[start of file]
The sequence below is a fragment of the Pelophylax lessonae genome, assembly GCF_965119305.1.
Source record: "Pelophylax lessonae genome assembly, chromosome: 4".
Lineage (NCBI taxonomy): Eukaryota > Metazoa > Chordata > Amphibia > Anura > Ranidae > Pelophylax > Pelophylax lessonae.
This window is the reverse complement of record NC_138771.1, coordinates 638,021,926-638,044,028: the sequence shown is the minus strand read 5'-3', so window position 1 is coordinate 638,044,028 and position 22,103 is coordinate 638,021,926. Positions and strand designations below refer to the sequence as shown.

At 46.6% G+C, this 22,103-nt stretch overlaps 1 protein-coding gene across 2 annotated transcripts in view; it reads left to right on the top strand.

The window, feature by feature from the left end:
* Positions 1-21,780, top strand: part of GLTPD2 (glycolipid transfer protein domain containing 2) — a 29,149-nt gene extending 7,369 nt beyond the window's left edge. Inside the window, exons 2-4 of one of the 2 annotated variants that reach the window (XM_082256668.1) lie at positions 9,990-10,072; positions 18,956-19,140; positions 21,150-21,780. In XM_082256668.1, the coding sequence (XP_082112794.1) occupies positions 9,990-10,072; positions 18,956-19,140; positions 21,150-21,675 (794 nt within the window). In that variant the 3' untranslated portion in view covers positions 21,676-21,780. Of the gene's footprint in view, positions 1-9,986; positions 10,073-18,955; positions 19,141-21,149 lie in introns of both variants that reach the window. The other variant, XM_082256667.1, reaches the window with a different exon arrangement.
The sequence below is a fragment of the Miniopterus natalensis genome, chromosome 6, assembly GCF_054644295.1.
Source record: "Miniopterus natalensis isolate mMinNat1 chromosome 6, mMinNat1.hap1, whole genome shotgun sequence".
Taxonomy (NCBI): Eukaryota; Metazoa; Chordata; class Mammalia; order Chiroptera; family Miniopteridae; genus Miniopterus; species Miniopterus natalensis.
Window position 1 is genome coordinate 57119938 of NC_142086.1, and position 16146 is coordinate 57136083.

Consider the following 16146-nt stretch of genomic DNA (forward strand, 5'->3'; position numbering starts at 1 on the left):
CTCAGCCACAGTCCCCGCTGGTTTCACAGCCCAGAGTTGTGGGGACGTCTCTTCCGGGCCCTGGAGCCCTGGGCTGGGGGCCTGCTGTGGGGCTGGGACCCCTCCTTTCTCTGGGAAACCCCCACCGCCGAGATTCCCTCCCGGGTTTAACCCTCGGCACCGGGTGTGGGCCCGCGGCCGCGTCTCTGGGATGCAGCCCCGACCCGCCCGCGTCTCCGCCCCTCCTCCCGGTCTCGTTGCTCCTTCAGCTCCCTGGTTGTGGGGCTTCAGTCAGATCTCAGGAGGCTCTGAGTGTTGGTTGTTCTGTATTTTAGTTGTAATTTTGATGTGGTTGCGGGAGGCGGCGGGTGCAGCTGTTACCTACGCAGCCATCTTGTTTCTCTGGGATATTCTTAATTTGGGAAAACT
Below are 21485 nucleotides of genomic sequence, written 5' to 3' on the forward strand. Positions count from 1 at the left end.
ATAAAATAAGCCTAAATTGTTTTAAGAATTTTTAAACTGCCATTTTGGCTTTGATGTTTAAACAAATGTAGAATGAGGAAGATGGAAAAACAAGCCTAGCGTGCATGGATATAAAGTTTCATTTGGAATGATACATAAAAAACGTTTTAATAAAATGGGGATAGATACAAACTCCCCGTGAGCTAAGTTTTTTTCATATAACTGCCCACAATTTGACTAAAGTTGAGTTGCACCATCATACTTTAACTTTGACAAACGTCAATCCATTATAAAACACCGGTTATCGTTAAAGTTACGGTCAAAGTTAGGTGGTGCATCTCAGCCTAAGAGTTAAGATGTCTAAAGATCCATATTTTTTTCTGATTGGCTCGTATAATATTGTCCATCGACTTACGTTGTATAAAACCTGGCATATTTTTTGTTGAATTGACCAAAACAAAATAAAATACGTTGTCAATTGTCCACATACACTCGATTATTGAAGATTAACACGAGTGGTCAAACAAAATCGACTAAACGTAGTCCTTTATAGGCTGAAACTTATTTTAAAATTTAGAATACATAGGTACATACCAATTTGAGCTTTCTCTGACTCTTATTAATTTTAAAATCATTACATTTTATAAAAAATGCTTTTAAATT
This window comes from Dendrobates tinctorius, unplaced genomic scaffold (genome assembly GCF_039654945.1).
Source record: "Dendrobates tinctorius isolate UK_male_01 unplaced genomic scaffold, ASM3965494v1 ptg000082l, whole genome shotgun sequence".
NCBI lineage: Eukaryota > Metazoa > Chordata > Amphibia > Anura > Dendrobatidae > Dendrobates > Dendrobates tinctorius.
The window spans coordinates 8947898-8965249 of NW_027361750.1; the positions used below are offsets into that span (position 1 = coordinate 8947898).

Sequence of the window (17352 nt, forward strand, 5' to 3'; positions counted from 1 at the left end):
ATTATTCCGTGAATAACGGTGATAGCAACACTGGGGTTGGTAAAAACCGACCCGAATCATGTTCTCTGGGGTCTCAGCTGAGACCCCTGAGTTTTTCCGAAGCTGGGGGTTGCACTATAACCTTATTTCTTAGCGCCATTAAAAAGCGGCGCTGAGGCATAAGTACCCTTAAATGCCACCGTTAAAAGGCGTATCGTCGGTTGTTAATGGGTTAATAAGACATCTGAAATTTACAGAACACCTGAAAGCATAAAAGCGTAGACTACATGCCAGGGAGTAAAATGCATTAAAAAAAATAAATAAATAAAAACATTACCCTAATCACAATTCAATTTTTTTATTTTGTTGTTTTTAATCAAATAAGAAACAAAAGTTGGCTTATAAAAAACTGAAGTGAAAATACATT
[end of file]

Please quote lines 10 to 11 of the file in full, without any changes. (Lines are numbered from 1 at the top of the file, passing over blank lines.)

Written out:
Taxonomy (NCBI): Eukaryota; Metazoa; Chordata; class Mammalia; order Chiroptera; family Miniopteridae; genus Miniopterus; species Miniopterus natalensis.
Window position 1 is genome coordinate 57119938 of NC_142086.1, and position 16146 is coordinate 57136083.